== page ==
Have you ever come across a story or a fact that made you say “No Way!” in utter disbelief? Well, the world is filled with such stories, and if you are a little bit freaky, you probably enjoy getting frightened or weirded out. If that applies to you, you are going to love this list, but if you are faint-hearted or prone to getting nightmares, maybe you should think twice about this list. You’ve been warned! From severed human feet washing up on beaches to a “zombie” parasite that actually exists in the world, here are 12 creepy facts you won’t believe are true!

1.In Ancient Egypt, the dead bodies of beautiful women were left to decay for at least a few days before they were sent to the embalmers to prevent acts of necrophilia.

There is a lot about Ancient Egypt that fascinates us, but few people know about the strange rituals that were common in those times. According to experts, ancient Egyptians practiced necrophilia or sexual acts involving corpses, to make contact with their deceased spouse.

Furthermore, the Greek historian Herodotus wrote in The Histories that ancient Egyptians left the bodies of deceased, beautiful women to decay for three to four days before sending them to the embalmers. This was done specifically to prevent the embalmer from engaging in sexual acts with the dead body.

Even in ancient Egyptian mythology, there are descriptions of necrophilia. For example, when Set killed his brother Osiris and dismembered his body into several pieces, Osiris’ wife Isis retrieved all the pieces, wrapped up his body, embalmed him, and had sex with him to bring him back to life and to impregnate herself. That is how Horus, the son of Isis and Osiris, was posthumously begotten. (12)

2. Cone snails can sting without warning, and you may not feel the sting immediately. There is no antivenin for a cone snail sting, and the only treatment available is to keep the victim alive until the toxin wears off. 

Cone snails are beautiful but deadly creatures! There are about 800 species of these extremely venomous predatory sea snails. Live ones are extremely dangerous, and if you pick one up or step on one, they can sting without warning.

The sting of a small cone snail can be as bad as a bee sting, but the sting of the larger ones can be serious and even fatal to humans.

The immediate signs of a cone snail sting are intense pain, tingling, and numbness. Their venom is designed to paralyze. In severe cases, the sting can cause muscle paralysis, respiratory failure, and vision impairment.

More often than not, the symptoms appear within minutes, but sometimes, they may take days. There is a species of cone snail known as  “cigarette snail.” It is said that if this cone snail stings you, you would have about the time to finish off a cigarette before dying.

So far, cone snail stings have no antivenin, which means once you are stung, the only treatment available is to keep you alive until the toxins wear off. (12)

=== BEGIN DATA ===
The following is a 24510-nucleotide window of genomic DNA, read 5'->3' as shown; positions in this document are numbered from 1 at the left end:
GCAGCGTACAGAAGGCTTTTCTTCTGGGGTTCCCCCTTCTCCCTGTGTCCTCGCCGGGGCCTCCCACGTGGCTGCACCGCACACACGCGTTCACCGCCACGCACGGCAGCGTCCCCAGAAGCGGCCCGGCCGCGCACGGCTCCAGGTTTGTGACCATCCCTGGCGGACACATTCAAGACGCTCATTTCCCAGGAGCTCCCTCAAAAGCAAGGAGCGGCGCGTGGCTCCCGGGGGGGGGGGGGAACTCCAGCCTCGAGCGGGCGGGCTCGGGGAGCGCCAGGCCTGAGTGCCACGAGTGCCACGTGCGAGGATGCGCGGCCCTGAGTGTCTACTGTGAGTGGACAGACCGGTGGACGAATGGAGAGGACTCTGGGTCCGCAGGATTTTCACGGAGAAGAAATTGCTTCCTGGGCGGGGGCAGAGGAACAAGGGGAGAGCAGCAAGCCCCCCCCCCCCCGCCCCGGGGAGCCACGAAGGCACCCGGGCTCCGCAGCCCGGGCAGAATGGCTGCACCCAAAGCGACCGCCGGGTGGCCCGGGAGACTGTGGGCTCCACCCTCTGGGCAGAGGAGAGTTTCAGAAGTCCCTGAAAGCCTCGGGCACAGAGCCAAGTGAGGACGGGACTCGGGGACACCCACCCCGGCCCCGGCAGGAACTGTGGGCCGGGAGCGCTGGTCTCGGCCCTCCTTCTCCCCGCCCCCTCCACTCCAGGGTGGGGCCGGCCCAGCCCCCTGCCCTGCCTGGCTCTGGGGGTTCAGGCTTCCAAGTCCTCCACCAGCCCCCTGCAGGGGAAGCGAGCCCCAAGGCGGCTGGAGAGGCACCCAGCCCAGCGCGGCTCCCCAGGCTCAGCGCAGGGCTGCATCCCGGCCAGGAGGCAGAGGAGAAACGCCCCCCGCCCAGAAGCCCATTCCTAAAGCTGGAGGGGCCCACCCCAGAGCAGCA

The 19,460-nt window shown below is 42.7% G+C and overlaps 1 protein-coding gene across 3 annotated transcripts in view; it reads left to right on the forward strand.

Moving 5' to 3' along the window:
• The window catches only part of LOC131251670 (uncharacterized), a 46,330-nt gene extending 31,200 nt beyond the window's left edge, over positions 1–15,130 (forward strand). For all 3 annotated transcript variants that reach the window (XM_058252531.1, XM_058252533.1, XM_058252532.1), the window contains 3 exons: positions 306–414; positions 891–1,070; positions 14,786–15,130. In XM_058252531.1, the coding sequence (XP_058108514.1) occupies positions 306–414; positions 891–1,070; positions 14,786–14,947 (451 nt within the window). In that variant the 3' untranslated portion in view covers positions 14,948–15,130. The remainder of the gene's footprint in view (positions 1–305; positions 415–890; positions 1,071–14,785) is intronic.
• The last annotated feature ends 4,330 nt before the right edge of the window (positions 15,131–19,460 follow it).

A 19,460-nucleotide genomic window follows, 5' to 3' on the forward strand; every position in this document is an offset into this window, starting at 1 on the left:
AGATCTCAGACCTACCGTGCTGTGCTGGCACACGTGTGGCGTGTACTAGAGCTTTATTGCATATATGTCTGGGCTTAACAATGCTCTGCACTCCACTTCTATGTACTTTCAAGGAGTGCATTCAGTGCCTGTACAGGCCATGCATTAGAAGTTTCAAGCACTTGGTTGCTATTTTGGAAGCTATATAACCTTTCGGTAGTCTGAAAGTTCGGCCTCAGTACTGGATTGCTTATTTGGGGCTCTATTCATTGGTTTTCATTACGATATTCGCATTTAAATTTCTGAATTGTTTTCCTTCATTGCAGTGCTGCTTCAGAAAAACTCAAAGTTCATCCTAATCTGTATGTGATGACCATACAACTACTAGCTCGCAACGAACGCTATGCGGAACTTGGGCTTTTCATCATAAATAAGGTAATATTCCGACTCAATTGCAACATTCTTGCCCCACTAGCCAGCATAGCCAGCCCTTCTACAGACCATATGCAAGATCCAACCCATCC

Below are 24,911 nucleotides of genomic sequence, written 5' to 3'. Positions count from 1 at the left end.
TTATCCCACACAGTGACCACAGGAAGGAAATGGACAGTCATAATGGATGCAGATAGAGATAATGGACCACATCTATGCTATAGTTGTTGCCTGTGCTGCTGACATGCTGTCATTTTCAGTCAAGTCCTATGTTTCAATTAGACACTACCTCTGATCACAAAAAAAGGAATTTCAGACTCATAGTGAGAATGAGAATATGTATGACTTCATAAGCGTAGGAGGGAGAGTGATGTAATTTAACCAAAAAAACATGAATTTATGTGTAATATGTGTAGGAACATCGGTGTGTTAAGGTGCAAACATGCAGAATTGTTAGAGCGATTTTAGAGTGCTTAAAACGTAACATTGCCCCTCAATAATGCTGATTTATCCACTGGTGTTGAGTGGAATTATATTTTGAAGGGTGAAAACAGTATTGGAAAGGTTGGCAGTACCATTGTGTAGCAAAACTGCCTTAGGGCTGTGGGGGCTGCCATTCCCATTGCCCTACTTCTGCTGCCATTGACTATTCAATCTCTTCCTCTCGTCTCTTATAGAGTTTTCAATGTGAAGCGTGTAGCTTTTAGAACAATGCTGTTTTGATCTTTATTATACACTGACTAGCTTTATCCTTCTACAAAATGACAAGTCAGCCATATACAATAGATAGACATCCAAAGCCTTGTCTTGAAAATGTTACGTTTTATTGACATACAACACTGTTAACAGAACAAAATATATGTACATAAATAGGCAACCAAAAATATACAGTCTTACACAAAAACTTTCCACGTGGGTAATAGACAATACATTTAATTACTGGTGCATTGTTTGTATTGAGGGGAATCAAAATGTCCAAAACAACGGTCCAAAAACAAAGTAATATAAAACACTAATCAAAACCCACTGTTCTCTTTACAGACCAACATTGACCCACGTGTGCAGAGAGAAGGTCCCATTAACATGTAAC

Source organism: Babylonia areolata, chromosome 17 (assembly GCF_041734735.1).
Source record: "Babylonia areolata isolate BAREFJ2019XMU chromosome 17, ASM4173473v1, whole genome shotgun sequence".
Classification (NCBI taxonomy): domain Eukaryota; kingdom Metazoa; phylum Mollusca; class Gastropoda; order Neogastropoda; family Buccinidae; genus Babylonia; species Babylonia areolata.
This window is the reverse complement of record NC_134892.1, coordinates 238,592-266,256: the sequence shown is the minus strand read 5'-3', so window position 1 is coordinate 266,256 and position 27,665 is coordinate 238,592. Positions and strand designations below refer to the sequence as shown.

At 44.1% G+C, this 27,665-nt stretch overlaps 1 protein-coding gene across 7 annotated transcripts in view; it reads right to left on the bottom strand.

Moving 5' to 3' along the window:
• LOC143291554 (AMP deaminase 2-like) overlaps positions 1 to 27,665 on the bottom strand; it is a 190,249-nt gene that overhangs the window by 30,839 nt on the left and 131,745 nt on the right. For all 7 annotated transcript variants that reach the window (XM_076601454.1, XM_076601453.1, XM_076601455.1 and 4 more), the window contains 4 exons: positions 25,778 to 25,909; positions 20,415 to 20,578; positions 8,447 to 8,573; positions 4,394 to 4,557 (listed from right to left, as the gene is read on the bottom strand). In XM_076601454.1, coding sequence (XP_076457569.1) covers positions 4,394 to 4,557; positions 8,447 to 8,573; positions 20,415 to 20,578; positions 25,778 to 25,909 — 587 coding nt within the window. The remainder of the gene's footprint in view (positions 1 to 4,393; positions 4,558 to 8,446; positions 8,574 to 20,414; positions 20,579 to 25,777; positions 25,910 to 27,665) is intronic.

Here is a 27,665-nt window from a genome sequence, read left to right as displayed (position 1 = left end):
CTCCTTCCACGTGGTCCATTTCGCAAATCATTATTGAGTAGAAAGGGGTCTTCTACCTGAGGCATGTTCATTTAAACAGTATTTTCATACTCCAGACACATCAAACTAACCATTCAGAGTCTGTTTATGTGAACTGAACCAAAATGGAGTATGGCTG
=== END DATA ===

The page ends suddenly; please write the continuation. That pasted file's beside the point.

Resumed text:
3. Since 2007, at least 20 detached human feet have washed up on the coasts of the Salish Sea.

Imagine taking a stroll down the beach one day and discovering a severed human foot! Such a nightmare-inducing thing has actually happened to people several times. Since August of 2007, at least 20 detached human feet have been found in Washington, US, and British Columbia, Canada on the coast of the Salish Sea.

These detached feet are found in various states of decay, and sometimes they are found wearing hiking boots or other footwear.

As gruesome as the discoveries are, authorities do not think they are the work of a crazy, foot-lopping serial killer. That is because the feet do not show any sign of trauma, and they do not seem to have been forcibly removed.

Despite this, it is natural to wonder why just the feet are washing up to the beach and not other body parts, and why these feet are still intact despite being in advanced stages of decomposition.

Experts think that the answer lies in the shoes. Feet can get easily disarticulated, and shoes act as a flotation device that carries them to the shore. The feet that have washed ashore are from suicide or accident victims, and the shoes protect them from hungry marine creatures. The feet often get saponified, in which the fatty tissues turn into a soapy, solid, waxy substance called adipocere. (12)

4. When underwater, the blobfish looks like any other fish, but because it lives deep in the ocean where the pressure is intense, it does not have a swim bladder to keep it buoyant. Moreover, it does not have a skeleton or muscles, which is why it becomes saggy and droopy when taken out of the water.

The blobfish has been voted as the ugliest animal in the world, but experts argue that the title is rather unfair. Considering everything that the blobfish has to endure, it maintains a decent appearance in its natural habitat.

Found at depths of 2,000 to  4,000 feet, the blobfish has to deal with the pressure that is 120 times higher than the pressure at the surface. To withstand such intense pressure, you would need a sturdy submarine!